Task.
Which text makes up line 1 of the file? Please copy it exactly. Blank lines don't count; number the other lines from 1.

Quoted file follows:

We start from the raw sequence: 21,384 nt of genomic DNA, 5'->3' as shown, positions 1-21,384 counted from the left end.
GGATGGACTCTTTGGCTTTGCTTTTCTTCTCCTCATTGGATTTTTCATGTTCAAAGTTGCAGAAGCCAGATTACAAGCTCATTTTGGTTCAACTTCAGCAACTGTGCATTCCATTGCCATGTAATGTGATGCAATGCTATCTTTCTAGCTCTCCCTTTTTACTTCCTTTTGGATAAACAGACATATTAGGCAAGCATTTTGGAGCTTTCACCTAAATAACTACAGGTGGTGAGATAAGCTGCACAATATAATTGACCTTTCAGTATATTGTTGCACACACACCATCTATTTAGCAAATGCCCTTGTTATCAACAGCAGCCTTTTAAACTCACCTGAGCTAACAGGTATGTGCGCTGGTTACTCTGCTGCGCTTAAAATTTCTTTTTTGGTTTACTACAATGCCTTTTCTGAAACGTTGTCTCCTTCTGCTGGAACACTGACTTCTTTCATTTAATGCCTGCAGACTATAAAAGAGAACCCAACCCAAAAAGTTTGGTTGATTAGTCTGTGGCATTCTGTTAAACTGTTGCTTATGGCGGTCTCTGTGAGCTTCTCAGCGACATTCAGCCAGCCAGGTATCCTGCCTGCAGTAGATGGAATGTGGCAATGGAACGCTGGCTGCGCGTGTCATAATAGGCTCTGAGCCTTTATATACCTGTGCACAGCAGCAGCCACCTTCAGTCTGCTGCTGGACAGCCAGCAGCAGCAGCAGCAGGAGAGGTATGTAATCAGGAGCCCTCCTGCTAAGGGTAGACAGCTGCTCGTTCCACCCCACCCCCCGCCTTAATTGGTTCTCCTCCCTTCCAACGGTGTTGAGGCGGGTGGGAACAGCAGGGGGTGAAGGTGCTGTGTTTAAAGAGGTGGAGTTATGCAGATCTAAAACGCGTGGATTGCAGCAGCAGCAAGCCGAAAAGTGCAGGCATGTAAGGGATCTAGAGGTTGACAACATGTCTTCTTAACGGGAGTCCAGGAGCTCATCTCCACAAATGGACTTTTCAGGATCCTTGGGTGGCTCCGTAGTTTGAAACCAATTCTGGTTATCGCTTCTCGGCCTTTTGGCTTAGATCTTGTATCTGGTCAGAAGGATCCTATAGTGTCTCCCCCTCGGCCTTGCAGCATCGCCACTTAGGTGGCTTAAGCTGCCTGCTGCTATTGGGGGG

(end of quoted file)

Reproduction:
We start from the raw sequence: 21,384 nt of genomic DNA, 5'->3' as shown, positions 1-21,384 counted from the left end.